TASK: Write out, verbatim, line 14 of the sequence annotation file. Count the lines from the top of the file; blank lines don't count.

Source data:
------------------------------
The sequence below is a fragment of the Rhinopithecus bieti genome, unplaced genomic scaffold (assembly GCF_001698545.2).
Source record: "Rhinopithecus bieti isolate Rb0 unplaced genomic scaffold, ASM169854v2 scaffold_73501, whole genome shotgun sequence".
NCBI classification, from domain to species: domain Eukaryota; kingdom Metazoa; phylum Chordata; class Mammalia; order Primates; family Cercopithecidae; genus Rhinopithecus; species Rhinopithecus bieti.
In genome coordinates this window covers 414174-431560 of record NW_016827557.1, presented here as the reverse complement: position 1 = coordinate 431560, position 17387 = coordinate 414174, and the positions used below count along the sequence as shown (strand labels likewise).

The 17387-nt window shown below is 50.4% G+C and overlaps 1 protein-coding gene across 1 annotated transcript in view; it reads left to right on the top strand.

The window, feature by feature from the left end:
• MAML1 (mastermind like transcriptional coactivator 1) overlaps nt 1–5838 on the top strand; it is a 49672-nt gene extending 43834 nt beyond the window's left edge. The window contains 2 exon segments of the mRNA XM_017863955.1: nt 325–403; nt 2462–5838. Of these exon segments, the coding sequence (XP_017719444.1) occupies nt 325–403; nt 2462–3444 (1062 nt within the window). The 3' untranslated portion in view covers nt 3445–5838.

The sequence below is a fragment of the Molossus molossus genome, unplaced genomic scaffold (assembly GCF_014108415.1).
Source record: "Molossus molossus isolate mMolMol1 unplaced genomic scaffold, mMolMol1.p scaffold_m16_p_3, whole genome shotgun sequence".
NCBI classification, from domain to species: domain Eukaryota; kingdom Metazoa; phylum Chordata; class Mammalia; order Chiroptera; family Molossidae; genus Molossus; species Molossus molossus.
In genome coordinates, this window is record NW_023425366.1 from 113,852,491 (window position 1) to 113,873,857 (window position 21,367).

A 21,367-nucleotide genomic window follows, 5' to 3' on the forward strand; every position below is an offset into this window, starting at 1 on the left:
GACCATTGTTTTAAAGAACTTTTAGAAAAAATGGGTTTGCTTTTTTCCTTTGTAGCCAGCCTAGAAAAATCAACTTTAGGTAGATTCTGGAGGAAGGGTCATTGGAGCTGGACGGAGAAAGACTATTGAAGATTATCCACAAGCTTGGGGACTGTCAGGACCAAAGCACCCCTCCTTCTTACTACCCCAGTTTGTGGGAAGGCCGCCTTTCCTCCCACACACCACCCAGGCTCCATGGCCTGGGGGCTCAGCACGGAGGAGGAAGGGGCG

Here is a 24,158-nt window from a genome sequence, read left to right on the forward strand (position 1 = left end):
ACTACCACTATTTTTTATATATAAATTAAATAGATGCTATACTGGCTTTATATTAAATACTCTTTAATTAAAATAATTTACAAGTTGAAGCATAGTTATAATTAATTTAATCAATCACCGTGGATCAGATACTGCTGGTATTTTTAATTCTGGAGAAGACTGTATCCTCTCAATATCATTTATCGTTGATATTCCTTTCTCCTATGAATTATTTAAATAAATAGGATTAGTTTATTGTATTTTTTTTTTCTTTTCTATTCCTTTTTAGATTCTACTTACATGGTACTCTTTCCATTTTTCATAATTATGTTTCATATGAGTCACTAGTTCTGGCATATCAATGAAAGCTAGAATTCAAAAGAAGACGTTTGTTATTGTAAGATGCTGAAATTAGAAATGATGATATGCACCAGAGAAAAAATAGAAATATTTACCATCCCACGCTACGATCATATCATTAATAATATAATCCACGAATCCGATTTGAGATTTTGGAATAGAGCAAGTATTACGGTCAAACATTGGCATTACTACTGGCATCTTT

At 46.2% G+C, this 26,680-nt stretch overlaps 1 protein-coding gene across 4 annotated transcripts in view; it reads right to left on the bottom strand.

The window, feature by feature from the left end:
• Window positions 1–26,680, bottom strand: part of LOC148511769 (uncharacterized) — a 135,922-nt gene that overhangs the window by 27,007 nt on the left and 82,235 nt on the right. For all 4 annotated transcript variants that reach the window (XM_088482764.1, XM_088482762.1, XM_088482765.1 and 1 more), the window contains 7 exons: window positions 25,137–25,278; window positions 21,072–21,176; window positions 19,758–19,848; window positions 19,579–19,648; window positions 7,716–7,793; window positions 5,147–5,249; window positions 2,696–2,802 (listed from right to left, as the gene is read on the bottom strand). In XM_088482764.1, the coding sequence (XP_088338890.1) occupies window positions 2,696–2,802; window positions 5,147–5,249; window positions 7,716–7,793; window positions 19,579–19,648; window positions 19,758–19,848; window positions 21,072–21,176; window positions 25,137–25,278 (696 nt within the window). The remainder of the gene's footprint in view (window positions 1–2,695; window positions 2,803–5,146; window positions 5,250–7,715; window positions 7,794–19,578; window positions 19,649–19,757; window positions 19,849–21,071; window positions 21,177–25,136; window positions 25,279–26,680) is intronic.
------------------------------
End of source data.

Here is a 24,158-nt window from a genome sequence, read left to right on the forward strand (position 1 = left end):